U.S. stocks edged higher on Friday as a sharp jump in new home sales suggested the economic recovery was on track, adding to optimism about corporate earnings.

American Express Co jumped more than 4.4 percent to $48.83 and led gains on the Dow industrials a day after it said net income more than doubled.

Limiting gains, Microsoft Corp dropped 1.3 percent to $30.97 a day after it posted a 35 percent jump in profit and beat estimates, but sales just beat expectations, suggesting a technology comeback was not in full swing.

Lennar Corp soared more than 8 percent to $21.39, its highest in more than two years, boosted by the home sales data, and an index of homebuilder shares <.DJUSHB> rose 4.7 percent.

Sales of newly built U.S. single-family homes rebounded in March to touch their highest level in eight months, the government said.

The market is in a bullish mode, and news continues to improve on balance, plus earnings have been better than expected, said Bruce Bittles, chief investment strategist at Robert W. Baird & Co in Nashville.

Home sales are another indication the (economic) improvement is becoming more widespread.

The Dow Jones industrial average <.DJI> gained 18.07 points, or 0.16 percent, to 11,152.36. The Standard & Poor's 500 Index <.SPX> rose 0.95 points, or 0.08 percent, to 1,209.62. The Nasdaq Composite Index <.IXIC> dropped 0.27 points, or 0.01 percent, to 2,518.80.

Other data showed new orders for long-lasting U.S. goods unexpectedly dropped in March as civilian aircraft bookings plunged, but orders posted their largest gain in more than two years excluding transportation.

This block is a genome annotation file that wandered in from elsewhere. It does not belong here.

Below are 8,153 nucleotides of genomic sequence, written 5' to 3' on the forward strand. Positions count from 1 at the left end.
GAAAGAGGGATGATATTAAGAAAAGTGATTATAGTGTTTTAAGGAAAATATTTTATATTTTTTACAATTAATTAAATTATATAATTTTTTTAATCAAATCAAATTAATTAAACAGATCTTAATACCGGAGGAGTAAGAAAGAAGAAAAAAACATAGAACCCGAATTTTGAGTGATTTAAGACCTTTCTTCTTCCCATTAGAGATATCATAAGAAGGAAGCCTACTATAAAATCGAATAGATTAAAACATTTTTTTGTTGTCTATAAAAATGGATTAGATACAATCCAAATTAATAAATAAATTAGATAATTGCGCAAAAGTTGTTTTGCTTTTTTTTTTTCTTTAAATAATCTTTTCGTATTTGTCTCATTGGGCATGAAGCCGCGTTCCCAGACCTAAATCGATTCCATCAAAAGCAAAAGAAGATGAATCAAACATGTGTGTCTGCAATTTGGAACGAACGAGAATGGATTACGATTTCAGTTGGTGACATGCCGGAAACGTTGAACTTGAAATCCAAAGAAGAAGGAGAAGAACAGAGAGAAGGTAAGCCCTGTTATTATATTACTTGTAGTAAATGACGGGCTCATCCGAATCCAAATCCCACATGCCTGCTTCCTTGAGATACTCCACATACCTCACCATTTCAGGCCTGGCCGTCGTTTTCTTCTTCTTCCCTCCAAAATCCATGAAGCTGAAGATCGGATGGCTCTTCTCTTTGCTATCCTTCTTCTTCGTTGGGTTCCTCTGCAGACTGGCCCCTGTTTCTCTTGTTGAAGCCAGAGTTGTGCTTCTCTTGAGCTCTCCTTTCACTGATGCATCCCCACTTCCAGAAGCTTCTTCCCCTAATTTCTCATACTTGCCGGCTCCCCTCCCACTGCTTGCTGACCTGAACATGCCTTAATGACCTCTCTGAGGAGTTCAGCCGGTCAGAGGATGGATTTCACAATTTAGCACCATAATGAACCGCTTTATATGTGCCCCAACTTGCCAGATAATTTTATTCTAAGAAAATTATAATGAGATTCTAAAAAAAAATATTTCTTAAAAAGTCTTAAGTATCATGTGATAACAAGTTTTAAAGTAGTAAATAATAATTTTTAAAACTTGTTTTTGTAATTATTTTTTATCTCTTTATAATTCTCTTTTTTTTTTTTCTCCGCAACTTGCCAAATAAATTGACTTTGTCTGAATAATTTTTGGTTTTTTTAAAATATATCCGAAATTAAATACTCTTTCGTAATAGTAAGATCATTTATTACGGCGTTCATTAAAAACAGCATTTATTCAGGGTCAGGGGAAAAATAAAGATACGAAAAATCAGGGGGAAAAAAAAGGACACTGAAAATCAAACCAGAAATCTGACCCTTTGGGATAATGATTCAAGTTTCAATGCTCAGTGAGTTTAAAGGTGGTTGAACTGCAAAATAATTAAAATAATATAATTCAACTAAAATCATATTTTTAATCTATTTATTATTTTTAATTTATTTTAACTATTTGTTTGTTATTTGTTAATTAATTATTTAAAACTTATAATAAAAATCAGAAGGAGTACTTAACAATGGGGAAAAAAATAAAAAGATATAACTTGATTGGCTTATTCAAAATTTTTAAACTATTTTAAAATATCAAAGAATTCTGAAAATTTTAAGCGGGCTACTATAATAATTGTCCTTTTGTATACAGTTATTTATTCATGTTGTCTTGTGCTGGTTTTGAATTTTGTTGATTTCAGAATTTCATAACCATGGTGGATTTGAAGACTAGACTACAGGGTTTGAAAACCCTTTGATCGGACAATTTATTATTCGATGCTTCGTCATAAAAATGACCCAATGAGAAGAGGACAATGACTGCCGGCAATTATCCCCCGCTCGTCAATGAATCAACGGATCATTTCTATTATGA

Schlumberger Ltd shares gained 6.4 percent to $72.61 and led the S&P energy sector higher after the world's largest oilfield services provider forecast a quicker recovery for markets outside North America as its profit just beat the Wall Street view.

U.S.-traded shares of Swedish mobile telecom gearmaker Ericsson rose 7.3 percent to $12.08 despite weak results as investors applauded falling costs.

Amazon.com Inc fell 3.3 percent to $145.19 a day after the online retailer forecast lower-than-expected earnings, even as its quarterly profit topped estimates.

Debt-stricken Greece appealed to its European partners and the International Monetary Fund for emergency loans on Friday, yielding to overwhelming market pressure to set in motion the first financial rescue of a member of the euro zone.

Investors feared the bailout would provide a short-term solution to Greece's debt crisis.

(Editing by Jeffrey Benkoe)